Lili’s romance books were so much borrowed in my library that they were rarely on the shelves. They were sweet and, above all, funny - over the top funny.

A Pocketful Of Eyes, for example, features a girl who is doing a part time job at a museum of natural history, helping with the taxidermy(hence the eyes of the title). When her supervisor is found murdered on the premises, she and the cute boy she is working with investigate. She also has a wacky mother who is into online gaming and D and D. It’s hilarious! 

The last one I read, which may have been her last rom com, was Green Valentine, reviewed on this site, involving a couple of teens, a nerdy girl with a passion for the environment and the school “bad boy” doing guerrilla gardening late at night, challenging the developers. Thing is, they first met when she was in a lobster costume, handing out leaflets, and he doesn’t know there is a connection.

Guess what? Shakespeare wrote rom com. A Comedy Of Errors featured twins separated as young children, when their ship was wrecked. One went home to Syracuse with his father, the other was brought up in Ephesus. The Syracuse twin turns up in Ephesus, where he is mistaken for his (married) brother and falls in love with the wife's sister... That was turned into a musical, The Boys From Syracuse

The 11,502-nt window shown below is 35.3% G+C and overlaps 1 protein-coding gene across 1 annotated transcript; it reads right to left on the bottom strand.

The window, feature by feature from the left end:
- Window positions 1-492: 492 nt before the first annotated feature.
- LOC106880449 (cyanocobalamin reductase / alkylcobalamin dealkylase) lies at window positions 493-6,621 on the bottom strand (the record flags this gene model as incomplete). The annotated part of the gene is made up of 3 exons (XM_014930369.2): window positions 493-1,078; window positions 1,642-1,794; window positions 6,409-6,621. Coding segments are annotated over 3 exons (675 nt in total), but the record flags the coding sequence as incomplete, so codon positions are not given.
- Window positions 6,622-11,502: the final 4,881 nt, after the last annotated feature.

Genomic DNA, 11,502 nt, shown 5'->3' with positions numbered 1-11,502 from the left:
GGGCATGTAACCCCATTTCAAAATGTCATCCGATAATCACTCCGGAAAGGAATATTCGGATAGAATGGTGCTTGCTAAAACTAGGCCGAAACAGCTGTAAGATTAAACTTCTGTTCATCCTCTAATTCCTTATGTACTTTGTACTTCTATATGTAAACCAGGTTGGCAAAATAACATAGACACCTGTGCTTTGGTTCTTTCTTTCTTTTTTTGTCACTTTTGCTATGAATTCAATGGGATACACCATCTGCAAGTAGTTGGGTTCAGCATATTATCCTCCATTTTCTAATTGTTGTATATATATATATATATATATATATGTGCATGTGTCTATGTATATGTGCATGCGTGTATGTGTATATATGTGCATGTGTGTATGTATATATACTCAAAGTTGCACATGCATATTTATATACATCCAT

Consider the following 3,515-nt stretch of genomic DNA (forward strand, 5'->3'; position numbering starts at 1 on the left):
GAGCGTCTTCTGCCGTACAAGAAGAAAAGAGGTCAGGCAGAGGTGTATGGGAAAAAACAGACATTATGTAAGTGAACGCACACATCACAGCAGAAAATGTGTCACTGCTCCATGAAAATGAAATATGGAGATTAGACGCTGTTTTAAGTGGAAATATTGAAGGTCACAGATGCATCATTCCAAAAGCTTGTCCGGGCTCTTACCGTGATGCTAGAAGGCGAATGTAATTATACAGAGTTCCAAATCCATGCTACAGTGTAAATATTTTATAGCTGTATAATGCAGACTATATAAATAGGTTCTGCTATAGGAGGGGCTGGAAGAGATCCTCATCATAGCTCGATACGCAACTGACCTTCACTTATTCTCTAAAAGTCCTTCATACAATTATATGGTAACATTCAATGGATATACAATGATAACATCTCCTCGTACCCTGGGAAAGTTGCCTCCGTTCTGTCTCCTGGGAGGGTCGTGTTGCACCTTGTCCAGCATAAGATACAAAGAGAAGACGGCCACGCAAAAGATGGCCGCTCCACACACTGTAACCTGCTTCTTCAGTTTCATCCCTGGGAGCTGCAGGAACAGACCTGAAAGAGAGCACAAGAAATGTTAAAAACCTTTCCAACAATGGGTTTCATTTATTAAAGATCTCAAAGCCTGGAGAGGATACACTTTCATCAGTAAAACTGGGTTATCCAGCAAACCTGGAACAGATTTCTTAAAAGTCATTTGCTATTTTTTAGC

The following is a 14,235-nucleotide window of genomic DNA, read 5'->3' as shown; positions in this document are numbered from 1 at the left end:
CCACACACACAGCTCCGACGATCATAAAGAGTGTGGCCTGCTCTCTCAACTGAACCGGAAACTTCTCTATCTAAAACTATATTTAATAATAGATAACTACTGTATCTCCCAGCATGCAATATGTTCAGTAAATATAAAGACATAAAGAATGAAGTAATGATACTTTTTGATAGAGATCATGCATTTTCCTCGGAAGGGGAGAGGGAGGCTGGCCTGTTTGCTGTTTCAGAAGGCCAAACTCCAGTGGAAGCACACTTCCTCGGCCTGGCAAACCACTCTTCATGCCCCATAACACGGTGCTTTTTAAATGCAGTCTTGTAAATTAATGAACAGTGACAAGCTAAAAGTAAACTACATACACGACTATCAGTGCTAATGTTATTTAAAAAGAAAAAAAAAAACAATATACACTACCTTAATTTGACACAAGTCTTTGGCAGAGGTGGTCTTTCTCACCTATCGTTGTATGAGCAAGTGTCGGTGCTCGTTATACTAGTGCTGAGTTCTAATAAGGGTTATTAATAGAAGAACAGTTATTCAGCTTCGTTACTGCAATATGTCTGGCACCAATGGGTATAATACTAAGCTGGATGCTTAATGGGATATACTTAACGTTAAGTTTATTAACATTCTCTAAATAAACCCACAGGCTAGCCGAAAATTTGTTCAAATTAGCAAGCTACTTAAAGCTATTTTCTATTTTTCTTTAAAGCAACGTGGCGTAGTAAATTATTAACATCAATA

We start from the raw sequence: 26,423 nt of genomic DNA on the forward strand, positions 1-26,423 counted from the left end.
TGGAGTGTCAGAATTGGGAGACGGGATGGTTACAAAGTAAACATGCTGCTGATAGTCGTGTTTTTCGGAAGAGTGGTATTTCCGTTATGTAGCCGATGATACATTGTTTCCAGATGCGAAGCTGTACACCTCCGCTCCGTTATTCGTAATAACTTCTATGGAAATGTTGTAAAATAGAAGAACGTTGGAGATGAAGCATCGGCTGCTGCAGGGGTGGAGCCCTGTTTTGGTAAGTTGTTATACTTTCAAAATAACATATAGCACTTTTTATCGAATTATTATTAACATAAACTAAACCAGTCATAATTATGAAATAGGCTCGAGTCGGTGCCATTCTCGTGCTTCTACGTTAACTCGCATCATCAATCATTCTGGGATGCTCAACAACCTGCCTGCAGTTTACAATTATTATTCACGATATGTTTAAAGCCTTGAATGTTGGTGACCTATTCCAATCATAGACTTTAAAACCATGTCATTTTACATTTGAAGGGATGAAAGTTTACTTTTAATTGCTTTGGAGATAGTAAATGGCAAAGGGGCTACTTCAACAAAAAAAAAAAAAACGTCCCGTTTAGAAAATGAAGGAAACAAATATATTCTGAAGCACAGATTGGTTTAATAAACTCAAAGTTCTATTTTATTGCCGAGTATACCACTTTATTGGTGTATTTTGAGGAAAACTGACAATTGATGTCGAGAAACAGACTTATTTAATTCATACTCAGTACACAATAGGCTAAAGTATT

Twelfth Night?  Very much a rom com! Like A Comedy Of Errors, it has twins in it, a girl and a boy, also shipwrecked. The girl, Viola, disguises as a boy and gets a job with the local Duke, Orsino, with whom she falls in love. The Duke, however, is courting a lady called Olivia, who says she is not interested because she is in mourning. That doesn’t last long, of course, when Olivia falls for the Duke’s handsome young messenger - Viola. When Viola’s brother, Sebastian, turns up, Olivia grabs him and marries him on the spot... you can probably guess what happens with Viola and Orsino. Oh, and this one was updated as a YA movie, She’s The Man, set in a boarding school, where Viola has disguised as a boy to play soccer, after her own team is scrapped. I used that film as part of my Year 8 introduction to Shakespeare. 

My favourite, though, is Much Ado About Nothing. Two strong, intelligent people, Beatrice and Benedick, are always making wisecracks at each other, acting as if they hate each other, when anyone else can see they are crazy about each other, including their friends, who decide to get them together. 

So, if even the Immortal Bard could write romantic comedy, why should we disrespect the genre? 

Sunday, November 10, 2019

Remembrance Day And Great War Books

So, 101 years ago today, World War I finished. It was a horrendous war, with a lot of deaths, and afterwards there was the Spanish Flu epidemic, with plenty more deaths.

I thought, as this is a book blog, I’d mention some books on the theme of what was then known as the Great War, the war to end war. 

I’ll start off off with Aussie novelist Pamela Rushby’s YA novel Flora’s War, published in 2013 by Ford Street Publishing. I reviewed it on this web site when it first came out, and enjoyed it very much.